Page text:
The Ballad of Broken Bands

C. Charles Bowden keeps his Other Desert Cities dream alive

C. Charles Bowden wants to be in a stable band. But, alas, fate has seemingly condemned the 28-year-old to a musical existence where the only sure things are an awesome group name—Other Desert Cities, derived from the sign on eastbound Interstate 10 alerting drivers to the same concept—and a penchant for alt-country beauty that belies his Southern California-raised soul.

Bowden's first efforts under the Other Desert Cities moniker occurred about two years ago, when he convinced friends from other bands to get together and jam. The resulting five-member makeup soon established itself in various 909 and 562 dives, receiving enough attention to justify the release of a self-titled debut on the Huntington Beach-based label Velvet Blue Music. Other Desert Cities was a little tumbleweed of dusty heaven, featuring Bowden's plaintive, slightly reedy voice fronting tender compositions bemoaning and celebrating the passionate heart. The 10 tracks galloped across the country canon—harmonica-heavy declarations ("I Will Lay Down"), pleas softer than a cricket's chirp ("Still Swimming") and a bevy of gentle twangs more familiar to the gusts of the Midwest than the oily smog sky of Long Beach, where Bowden lives. The recording is perfect for long drives through undeveloped land, music that could serve as a soundtrack for the most romantic evening of your young life.

Other Desert Cities—the album and band—were well received. Perhaps too well-received—the quintet became a solo project soon after the debut's release, and Bowden went in search of something new. "It was too country for some of the members of the group, and for the others it wasn't country enough," says Bowden, his easy chuckle and steel-gray eyes showing no lingering resentment. "Oh well. I had to move on with it."

And move on Bowden did. In fact, musically moving on has been the ballad of Bowden's musical trek for the past decade. The special-ed instructor went through various musical forms during his upbringing in Los Alamitos—emo inanities, Dinosaur Jr skateboarding madness, and at one point worshipping anything Van Halen. But always lurking in the background was a tiny Spanish guitar that Bowden found in his parents' closet sometime in the eighth grade.

"You couldn't really rock on it, so I just learned a bunch of three-chord songs that were pretty soft," says Bowden. "Later I fitted it with steel strings and began to twang. After a while, I moved away from hard music and concentrated on writing country-type music."

Bowden always found it difficult to locate others similarly intrigued with lower-decibel musings, however. He filled in for a couple of bands as an auxiliary guitarist, his able strumming and plucking substituting comfortably for AWOL members. Word of his skill and commitment gained Bowden enough respect that he could coax people to join his Other Desert Cities plan. But Bowden bounced around again after the original Other Desert Cities proved an aberration, eventually residing with another local alt-country outfit that shall remain nameless for courtesy's sake.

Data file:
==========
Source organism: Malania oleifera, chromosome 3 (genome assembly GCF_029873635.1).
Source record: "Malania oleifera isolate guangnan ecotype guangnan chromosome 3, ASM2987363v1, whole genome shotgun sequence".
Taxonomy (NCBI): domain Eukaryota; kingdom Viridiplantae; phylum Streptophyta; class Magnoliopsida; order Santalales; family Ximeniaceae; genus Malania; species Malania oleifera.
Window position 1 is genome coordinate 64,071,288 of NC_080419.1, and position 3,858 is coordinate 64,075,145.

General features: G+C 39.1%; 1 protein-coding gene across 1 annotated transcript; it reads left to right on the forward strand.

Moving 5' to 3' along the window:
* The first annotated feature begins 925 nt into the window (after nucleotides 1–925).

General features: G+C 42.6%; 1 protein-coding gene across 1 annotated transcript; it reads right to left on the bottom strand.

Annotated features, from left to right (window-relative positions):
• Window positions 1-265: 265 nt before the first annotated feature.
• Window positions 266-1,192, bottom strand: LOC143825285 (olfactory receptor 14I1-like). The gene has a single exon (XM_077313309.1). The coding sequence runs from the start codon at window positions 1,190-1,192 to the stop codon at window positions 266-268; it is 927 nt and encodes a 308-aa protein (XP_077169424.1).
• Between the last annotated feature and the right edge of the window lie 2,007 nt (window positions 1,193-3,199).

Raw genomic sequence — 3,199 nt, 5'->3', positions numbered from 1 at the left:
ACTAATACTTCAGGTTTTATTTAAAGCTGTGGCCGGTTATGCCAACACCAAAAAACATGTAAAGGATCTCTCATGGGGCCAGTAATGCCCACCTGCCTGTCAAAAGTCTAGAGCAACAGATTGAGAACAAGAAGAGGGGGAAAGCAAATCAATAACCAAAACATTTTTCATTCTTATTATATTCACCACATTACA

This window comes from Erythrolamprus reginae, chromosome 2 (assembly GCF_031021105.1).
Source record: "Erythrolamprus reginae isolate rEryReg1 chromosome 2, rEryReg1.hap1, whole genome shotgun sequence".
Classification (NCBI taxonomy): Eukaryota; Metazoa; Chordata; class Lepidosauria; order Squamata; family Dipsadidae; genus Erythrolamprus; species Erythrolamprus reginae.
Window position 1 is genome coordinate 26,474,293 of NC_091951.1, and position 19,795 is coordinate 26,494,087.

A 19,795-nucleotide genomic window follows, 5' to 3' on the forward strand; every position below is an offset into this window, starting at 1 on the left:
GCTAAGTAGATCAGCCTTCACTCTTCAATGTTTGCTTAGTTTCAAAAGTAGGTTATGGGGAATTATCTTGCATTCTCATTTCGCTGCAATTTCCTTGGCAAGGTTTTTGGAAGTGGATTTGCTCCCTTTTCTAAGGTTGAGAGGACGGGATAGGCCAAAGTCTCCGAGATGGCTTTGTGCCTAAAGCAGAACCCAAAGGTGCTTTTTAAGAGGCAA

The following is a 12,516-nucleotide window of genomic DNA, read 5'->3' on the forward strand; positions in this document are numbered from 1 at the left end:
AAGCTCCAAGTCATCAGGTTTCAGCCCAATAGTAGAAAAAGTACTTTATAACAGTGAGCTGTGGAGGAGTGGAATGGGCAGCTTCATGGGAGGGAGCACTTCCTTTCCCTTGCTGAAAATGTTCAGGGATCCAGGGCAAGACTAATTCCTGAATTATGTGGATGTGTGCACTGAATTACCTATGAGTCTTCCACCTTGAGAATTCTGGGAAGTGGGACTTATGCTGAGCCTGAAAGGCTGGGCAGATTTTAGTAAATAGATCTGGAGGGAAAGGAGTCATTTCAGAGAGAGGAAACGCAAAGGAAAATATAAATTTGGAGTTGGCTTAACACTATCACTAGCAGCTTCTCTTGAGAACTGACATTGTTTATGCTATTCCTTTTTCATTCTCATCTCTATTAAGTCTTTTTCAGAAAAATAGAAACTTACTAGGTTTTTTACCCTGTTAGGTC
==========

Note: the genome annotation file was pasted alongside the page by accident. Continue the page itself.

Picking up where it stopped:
"I joined the band with the understanding that we would play half and half—my songs and the lead singer's songs," Bowden notes. "And that's how it started. But as we played more and more shows, I started to be relegated to just playing guitar for the singer's songs. It wasn't horrible—I liked the music we were playing. But I wanted to play my own stuff, too."

And thus arrives the second incarnation of Other Desert Cities, formed only two months ago. The trademarks of the Bowden vision whisper better than ever—murmuring organs, crisp guitars, pendulum-reliable bass, and a longing for love only Hank Williams expressed better. Even more exciting are the addition of a flute and oboe, adding a hovering orchestral quality to Bowden's alt-country grittiness.

Bowden is grateful that Other Desert Cities exists again. But he's also conscious of his bad luck in retaining member interest in his dreams. "I'd love to have a solid band," Bowden says. "I currently have one, but I don't know if they even consider themselves full-time members." They all moonlight in other bands, and the keyboardist is in New Mexico finishing school. Practices—"What practices?" Bowden laughs—occur in the days before a show, and that's that.

Bowden understands people have lives, and have plans for fame of their own. And that's why he's insistent on his vision—he's one of those people, too. He just wishes others had the same drive. "That's the problem—a lot of musicians want to jump onto something that they think will hit it big immediately," Bowden opines. "But a band takes a lot of time and patience and effort. A lot of musicians are waiting for their big break, rather than earning it." Bowden certainly belongs in the latter category.

Other Desert Cities perform at the Gypsy Den, 125 N. Broadway Ave., Santa Ana, (714) 835-8840. Fri., 8 p.m. Free. All ages. For more info, visit www.otherdesertcities.com

 
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